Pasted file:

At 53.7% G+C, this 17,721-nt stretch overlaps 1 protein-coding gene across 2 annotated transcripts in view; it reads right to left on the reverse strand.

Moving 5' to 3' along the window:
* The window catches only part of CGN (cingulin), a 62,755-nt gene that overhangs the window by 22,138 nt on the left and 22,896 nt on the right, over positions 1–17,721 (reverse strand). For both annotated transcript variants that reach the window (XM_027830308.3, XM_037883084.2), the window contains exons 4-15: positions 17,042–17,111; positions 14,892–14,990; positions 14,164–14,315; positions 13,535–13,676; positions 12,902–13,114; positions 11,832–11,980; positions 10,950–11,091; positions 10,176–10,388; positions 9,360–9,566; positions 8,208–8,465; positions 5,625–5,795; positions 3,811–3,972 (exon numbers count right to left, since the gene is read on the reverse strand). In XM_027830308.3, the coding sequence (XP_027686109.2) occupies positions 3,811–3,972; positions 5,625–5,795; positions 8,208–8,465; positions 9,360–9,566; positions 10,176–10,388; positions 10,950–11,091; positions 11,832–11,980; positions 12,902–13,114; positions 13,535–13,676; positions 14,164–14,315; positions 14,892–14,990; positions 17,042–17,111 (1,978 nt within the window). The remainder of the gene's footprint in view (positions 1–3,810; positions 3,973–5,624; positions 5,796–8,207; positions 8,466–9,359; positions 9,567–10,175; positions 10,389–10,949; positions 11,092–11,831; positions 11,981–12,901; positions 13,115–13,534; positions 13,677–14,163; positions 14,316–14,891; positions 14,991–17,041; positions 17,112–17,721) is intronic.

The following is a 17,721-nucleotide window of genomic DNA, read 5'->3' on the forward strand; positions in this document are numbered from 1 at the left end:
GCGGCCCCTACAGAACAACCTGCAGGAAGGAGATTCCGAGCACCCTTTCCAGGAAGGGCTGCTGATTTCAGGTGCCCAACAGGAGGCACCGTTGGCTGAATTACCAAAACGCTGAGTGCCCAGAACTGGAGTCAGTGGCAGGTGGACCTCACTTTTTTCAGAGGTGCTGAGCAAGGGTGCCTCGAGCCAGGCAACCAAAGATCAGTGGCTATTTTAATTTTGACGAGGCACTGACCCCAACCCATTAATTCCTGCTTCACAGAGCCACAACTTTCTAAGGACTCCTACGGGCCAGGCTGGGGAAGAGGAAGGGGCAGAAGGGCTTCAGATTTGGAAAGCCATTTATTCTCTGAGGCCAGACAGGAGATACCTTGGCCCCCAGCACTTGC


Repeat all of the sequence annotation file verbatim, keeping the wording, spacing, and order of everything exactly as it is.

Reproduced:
At 53.7% G+C, this 17,721-nt stretch overlaps 1 protein-coding gene across 2 annotated transcripts in view; it reads right to left on the reverse strand.

Moving 5' to 3' along the window:
* The window catches only part of CGN (cingulin), a 62,755-nt gene that overhangs the window by 22,138 nt on the left and 22,896 nt on the right, over positions 1–17,721 (reverse strand). For both annotated transcript variants that reach the window (XM_027830308.3, XM_037883084.2), the window contains exons 4-15: positions 17,042–17,111; positions 14,892–14,990; positions 14,164–14,315; positions 13,535–13,676; positions 12,902–13,114; positions 11,832–11,980; positions 10,950–11,091; positions 10,176–10,388; positions 9,360–9,566; positions 8,208–8,465; positions 5,625–5,795; positions 3,811–3,972 (exon numbers count right to left, since the gene is read on the reverse strand). In XM_027830308.3, the coding sequence (XP_027686109.2) occupies positions 3,811–3,972; positions 5,625–5,795; positions 8,208–8,465; positions 9,360–9,566; positions 10,176–10,388; positions 10,950–11,091; positions 11,832–11,980; positions 12,902–13,114; positions 13,535–13,676; positions 14,164–14,315; positions 14,892–14,990; positions 17,042–17,111 (1,978 nt within the window). The remainder of the gene's footprint in view (positions 1–3,810; positions 3,973–5,624; positions 5,796–8,207; positions 8,466–9,359; positions 9,567–10,175; positions 10,389–10,949; positions 11,092–11,831; positions 11,981–12,901; positions 13,115–13,534; positions 13,677–14,163; positions 14,316–14,891; positions 14,991–17,041; positions 17,112–17,721) is intronic.

The following is a 17,721-nucleotide window of genomic DNA, read 5'->3' on the forward strand; positions in this document are numbered from 1 at the left end:
GCGGCCCCTACAGAACAACCTGCAGGAAGGAGATTCCGAGCACCCTTTCCAGGAAGGGCTGCTGATTTCAGGTGCCCAACAGGAGGCACCGTTGGCTGAATTACCAAAACGCTGAGTGCCCAGAACTGGAGTCAGTGGCAGGTGGACCTCACTTTTTTCAGAGGTGCTGAGCAAGGGTGCCTCGAGCCAGGCAACCAAAGATCAGTGGCTATTTTAATTTTGACGAGGCACTGACCCCAACCCATTAATTCCTGCTTCACAGAGCCACAACTTTCTAAGGACTCCTACGGGCCAGGCTGGGGAAGAGGAAGGGGCAGAAGGGCTTCAGATTTGGAAAGCCATTTATTCTCTGAGGCCAGACAGGAGATACCTTGGCCCCCAGCACTTGC